Intended for healthcare professionals

Editor's Choice

Opioids and a failure to declare competing interests

BMJ 2019; 366 doi: (Published 29 August 2019) Cite this as: BMJ 2019;366:l5321
  1. Juliet Dobson, digital content editor
  1. The BMJ
  1. jdobson{at}
    Follow Juliet on Twitter @Juliet_hd

Regular readers of The BMJ will have noticed that we published no print issue this week. Many of you will have been on holiday and, if you’re lucky, switched off from medical reading for a week or two. So we are using this opportunity to highlight some recent online articles that you may have missed.

On 26 August, a judge in Oklahoma ordered the drug company Johnson and Johnson to pay the state $572m (£467m; €516m) for its role in the state’s opioid crisis (doi:10.1136/bmj.l5319). This is the first time that a company has been ordered by a US court to pay out over its involvement in the opioid epidemic. The judge ruled that Johnson and Johnson’s marketing campaigns were “false and dangerous,” and had resulted in “increasing rates of addiction [and] overdose deaths” ( Johnson and Johnson intends to appeal. But this case could set a precedent in thousands of other opioid related lawsuits pending across the US.

The judge emphasised Johnson and Johnson’s attempts to influence medical practice, saying that the company developed and carried out a plan to directly influence and convince doctors to prescribe more and more opioids and marketed a narrative that “chronic pain was under-treated and increased opioid prescribing was the solution.”

The opioid epidemic, responsible for 50 000 US deaths a year, shows the real harms that can come from competing interests in healthcare, which, as an investigation published in The BMJ this week shows, continue to be undeclared (doi:10.1136/bmj.l5167).

The investigation found that the National Academies of Sciences, Engineering, and Medicine (NASEM), a scientific body currently advising the US government’s Food and Drug Administration (FDA) on opioid policies, had not disclosed that one of its presidents had recent links to industry. Victor Dzau, president of the National Academy of Medicine since 2014, had financial ties to Medtronic, a company that sells an implantable device to deliver pain medicine, until last year.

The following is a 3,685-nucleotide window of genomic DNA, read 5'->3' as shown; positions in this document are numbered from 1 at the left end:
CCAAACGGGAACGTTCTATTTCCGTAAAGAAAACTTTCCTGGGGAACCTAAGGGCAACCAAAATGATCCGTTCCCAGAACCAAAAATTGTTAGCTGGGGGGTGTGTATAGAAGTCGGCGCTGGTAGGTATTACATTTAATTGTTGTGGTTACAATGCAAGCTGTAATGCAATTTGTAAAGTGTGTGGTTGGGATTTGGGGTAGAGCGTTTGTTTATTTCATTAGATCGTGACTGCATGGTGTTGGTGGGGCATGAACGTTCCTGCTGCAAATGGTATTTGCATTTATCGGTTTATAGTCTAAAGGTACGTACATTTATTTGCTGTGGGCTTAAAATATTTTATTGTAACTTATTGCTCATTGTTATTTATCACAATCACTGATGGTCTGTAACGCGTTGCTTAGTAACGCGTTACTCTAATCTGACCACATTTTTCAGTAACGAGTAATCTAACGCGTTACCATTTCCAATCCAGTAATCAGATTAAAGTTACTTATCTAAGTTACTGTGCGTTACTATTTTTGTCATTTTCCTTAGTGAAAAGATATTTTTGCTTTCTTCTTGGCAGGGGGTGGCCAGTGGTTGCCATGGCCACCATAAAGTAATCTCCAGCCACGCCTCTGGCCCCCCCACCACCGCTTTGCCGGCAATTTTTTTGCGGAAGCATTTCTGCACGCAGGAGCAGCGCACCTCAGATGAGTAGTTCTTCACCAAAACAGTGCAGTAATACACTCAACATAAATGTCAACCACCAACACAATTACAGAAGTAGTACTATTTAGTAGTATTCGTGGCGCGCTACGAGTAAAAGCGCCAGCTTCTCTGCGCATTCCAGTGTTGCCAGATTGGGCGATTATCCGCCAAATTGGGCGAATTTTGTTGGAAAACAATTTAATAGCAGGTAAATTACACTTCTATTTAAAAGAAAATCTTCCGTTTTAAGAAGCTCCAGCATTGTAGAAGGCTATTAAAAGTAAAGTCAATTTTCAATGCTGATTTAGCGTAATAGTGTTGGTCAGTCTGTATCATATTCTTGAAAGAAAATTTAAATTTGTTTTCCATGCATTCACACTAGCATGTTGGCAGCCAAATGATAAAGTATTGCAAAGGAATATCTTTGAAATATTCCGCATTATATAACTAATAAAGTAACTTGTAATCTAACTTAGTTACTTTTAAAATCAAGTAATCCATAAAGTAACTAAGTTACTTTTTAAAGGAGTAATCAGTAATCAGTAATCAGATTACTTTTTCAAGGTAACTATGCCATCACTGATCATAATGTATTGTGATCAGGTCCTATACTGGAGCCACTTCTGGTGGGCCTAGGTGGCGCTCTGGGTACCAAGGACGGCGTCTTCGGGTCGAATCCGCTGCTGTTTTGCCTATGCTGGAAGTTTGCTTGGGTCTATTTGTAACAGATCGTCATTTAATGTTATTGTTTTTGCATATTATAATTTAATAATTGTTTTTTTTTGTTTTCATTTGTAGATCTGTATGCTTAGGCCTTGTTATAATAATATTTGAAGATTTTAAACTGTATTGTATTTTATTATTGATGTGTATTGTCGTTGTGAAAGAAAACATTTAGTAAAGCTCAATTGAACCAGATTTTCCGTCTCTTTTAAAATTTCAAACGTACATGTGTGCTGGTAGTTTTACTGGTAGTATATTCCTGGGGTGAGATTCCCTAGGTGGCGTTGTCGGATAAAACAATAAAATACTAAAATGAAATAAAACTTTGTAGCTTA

The investigation found further conflicting interests in a NASEM panel to advise the FDA on opioid prescribing guidelines. Seven of 15 academics had recent ties to the drug or healthcare industry. NASEM has also received at least $14m from the Sackler family, owners of Purdue Pharma, which makes the opioid painkiller OxyContin. Members of the Sackler family are facing lawsuits for allegedly playing down the risks of addiction to OxyContin. Purdue and the Sacklers have offered to settle for up to $12bn.

NASEM responded to The BMJ's investigation to say that it was reviewing its conflict of interest policies and its funding from the Sacklers ( It said that it considers only “current” financial ties; but past ties, particularly if recent, substantial, or longstanding, are also conflicts of interest, which is why journals like The BMJ ask authors for disclosures going back three years. NASEM said that Dzau had complied with its policies; but requiring the public disclosure of all competing interests is essential if policy makers, practitioners, and patients are to be fully informed of how NASEM drafts its guidance. NASEM said that the $1m of shares Dzau held for previous Medtronic board membership while president of the National Academy of Medicine were managed by his bank without his involvement; but still they constituted a substantial and undeclared conflict of interest because Dzau stood to gain if their worth rose. NASEM implied that conflicts of interest are sometimes unavoidable, but it has a choice: it could enforce a policy of not appointing staff or advisers who are conflicted by having had financial ties to industry.

Elsewhere in The BMJ, a recent systematic review of randomised controlled trials compared mortality in adults taking vitamin D supplementation, placebo, or no treatment (doi:10.1136/bmj.l4673). Supplementation alone was not associated with all cause mortality compared with placebo or no treatment. It did, however, reduce the risk of cancer death by 16%. The paper has sparked a lively discussion in rapid responses.

In our education section, a new clinical review on Clostridioides difficile infection reports considerable underdiagnosis and misdiagnosis (doi:10.1136/bmj.l4609). The review uses the most recent data to help clinicians understand and stratify their choices in the diagnosis and treatment of C difficile infections.

A recent editorial discusses post-finasteride syndrome (doi:10.1136/bmj.l5047), which some reports have associated with sexual, physical, and psychological symptoms that develop after exposure to finasteride, a drug used to treat benign prostatic hyperplasia and, at a lower dosage, male pattern baldness. Efforts to explain persistent symptoms are undermined by low quality long term data on harms, say the authors. They call for placebo controlled trials using validated questionnaires and long term follow-up after treatment to examine the persistence of symptoms.

Our next print issue will be published next week.